I need your help…


So this upcoming Thursday I have an appointment with my gyno/surgeon.  On January 15th, I will have my last Lupron Depot injection, and afterward will have a sit down with my physician to discuss what’s next.  I last met with him four months ago to discuss how I was feeling after my surgery, and what to expect in the future.

At that time, we discussed continuing the Lupron Depot injections for the full six-month course (which I’ve done) and after the completion of the injections, going onto a continuous birth control pill to help control the Endometriosis growth and pain.  He said the choice of B.C. was up to me, and after a lot of research and talking to friends who are nurses and attorneys (who have handled several mass tort cases against certain birth control pills), I’ve decided to try taking Lybrel (generic name Amethyst).  If B.C. doesn’t help with the pain, he ultimately feels a hysterectomy would be the best choice.  After all of the reading and research I’ve done, though, we all know it’s not a guarantee…

But what do I need from you?  I’m working on generating a list of questions to ask him during our appointment.  I know me, I’ll get so flabbergasted by all of the information that I’ll forget 50% of the questions I want to ask. So I plan on printing them out and walking in with a list.

If you can think of any additional questions you think I should ask, please feel free to drop me a comment below! And thank you!!!

Here’s the list of questions I’ve created so far:

  • How long until the Lupron Depot is out of my system? I know the medication is supposed to last one month, but when will the side effects go away?
  • I have about 38 Northindrone pills left (8 in current prescription; 30 for next month).  Shall I continue to take them each day until gone?
  • Will menopause be as bad as it was on Lupron Depot? Or was that magnified due to the chemical inducement?
  • When do I start birth control?
  • How long will I have to be on continuous birth control?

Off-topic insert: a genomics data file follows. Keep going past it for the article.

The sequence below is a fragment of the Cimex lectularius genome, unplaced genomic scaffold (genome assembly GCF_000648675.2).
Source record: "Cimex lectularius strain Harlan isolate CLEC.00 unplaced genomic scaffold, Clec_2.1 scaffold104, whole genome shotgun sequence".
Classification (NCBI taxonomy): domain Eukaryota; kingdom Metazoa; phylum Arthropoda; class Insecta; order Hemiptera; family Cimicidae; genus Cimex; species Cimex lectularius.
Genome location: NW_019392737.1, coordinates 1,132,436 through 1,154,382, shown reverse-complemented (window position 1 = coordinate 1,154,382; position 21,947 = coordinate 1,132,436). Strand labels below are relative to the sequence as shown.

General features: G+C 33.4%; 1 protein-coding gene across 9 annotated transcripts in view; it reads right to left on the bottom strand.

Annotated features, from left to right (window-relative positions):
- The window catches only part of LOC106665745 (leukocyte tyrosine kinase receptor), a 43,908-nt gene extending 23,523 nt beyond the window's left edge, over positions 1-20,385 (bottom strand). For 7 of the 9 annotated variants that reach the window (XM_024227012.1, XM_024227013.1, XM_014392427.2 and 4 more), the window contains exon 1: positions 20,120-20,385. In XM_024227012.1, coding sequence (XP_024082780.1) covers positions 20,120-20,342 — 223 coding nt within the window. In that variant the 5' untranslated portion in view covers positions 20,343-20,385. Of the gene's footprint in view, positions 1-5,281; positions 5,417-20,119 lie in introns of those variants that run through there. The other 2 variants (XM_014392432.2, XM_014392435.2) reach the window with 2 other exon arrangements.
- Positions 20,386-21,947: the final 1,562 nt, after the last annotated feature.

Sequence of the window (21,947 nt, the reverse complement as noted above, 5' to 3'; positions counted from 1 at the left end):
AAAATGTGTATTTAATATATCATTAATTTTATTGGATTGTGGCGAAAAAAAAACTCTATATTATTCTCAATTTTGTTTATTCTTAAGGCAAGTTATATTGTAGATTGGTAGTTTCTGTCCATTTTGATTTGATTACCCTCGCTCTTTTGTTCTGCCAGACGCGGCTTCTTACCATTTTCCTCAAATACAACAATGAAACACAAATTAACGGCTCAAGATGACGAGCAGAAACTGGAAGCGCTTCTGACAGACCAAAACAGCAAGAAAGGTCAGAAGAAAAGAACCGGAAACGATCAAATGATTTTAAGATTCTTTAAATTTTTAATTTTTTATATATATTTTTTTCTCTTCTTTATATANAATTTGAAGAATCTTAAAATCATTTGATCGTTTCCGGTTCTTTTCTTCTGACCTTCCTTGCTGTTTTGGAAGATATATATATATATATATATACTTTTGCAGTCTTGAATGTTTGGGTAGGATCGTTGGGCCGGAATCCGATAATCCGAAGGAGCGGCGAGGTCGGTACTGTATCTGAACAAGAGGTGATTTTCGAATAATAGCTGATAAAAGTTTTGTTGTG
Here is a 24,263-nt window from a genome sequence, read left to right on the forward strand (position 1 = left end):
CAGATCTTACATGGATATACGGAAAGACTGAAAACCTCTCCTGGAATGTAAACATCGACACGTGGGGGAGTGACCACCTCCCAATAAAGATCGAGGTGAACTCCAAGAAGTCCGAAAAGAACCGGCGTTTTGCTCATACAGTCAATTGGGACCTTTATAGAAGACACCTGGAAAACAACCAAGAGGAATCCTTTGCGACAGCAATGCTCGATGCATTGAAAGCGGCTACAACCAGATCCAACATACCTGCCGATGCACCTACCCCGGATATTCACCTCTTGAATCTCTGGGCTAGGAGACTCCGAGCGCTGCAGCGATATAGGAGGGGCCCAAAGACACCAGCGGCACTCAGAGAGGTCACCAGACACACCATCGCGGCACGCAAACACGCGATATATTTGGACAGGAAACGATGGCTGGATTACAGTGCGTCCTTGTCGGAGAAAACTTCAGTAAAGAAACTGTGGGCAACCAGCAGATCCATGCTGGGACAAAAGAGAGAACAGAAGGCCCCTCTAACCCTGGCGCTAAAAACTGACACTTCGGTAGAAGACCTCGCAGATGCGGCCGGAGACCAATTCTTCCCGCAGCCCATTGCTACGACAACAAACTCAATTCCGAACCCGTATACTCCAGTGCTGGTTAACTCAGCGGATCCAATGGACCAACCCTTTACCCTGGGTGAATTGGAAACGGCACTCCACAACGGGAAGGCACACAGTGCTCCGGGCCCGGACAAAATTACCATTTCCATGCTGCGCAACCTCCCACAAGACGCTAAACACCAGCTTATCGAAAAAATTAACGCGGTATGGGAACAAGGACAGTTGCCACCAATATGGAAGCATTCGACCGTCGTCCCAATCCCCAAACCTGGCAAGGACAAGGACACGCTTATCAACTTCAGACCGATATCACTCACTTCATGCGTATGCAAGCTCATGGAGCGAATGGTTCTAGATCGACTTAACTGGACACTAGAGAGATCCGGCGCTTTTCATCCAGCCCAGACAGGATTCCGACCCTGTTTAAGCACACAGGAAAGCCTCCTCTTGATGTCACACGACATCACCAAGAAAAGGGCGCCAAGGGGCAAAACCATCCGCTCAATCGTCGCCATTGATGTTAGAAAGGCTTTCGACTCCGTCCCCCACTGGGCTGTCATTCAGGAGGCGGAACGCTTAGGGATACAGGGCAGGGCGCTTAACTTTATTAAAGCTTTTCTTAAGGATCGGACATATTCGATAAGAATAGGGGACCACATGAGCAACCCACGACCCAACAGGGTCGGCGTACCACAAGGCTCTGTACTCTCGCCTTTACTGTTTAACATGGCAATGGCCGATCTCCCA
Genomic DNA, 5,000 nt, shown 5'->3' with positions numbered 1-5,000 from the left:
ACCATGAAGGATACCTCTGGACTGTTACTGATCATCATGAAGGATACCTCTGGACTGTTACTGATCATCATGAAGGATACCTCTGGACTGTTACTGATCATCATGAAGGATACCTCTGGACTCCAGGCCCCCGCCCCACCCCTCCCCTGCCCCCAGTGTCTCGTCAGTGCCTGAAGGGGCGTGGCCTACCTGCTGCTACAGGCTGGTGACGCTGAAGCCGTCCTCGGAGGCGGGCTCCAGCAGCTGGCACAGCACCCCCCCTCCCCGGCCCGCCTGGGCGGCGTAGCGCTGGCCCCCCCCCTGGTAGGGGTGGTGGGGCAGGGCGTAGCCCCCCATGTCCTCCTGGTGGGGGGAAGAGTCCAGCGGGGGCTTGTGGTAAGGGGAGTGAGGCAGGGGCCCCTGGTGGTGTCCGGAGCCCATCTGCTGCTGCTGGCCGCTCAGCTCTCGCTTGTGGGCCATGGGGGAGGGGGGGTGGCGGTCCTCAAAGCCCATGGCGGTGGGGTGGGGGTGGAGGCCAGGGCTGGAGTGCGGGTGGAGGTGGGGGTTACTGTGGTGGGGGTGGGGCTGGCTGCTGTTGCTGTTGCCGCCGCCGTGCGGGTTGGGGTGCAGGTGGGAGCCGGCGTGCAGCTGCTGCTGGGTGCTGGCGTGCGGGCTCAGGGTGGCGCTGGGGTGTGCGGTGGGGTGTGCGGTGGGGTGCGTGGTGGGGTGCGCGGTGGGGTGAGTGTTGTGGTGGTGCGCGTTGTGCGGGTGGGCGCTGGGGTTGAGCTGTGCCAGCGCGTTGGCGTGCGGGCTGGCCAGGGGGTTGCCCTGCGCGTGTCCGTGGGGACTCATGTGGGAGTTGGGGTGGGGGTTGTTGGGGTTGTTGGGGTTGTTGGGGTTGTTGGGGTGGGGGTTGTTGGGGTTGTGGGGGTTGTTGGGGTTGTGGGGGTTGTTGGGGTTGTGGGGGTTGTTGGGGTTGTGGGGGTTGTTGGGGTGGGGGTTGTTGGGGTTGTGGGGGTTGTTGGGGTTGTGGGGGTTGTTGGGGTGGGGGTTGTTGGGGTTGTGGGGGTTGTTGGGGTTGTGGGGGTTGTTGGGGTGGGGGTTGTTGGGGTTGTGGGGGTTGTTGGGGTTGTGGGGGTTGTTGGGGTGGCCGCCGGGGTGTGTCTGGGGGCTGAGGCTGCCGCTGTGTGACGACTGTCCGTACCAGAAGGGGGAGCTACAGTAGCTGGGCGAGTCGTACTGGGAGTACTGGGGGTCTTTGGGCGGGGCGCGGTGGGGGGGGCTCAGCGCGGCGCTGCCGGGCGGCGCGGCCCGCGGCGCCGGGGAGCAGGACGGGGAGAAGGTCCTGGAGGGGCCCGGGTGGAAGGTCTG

• I know that women over the age of 35 should not take B.C., or be monitored while taking it. What sort of regular monitoring will we need to do?
  • I’ve heard B.C. can cause cysts and/or even cancer.  Is that true?
  • I understand I will have breakthrough bleeding or spotting while on continuous B.C.  How bad will it be? Predictable?
  • Will Lybrel/Amethyst be bad for me because of my Gilbert’s Syndrome? What about the Endo on my liver?
  • If I don’t like Lybrel/Amethyst, when can we try something else?
  • If I can’t stand B.C. at all, what’s another option?
  • If I do need a hysterectomy, would it be partial, total, or radical? Remind him of my history of abnormal Paps.
  • If I do need a hysterectomy, can we do it without transvaginal mesh?  TVM has ongoing mass torts…
  • If I do need a hysterectomy, will I have to go on Hormone Replacement Therapy?  If so, will the estrogen make the Endo grow back quickly?
  • Assuming my next appointment will just be for my annual pap? Or will we schedule an ultrasound?
  • When will I know if we need a second excision surgery?
  • I’ve changed my diet hoping to help keep symptoms tame.  I’ve also started taking supplements (Omega-3s, Folic Acid, Calcium+Vitamin D, Milk Thistle Seed Extract).  Anything else I can do naturally to help?

I’ll likely overwhelm my doctor with questions, but he has incredible patience, understanding, and has always listened to me.  I adore him and his staff and am looking forward to our meeting.

But again, if you have any suggestions for further questions, please drop a comment below.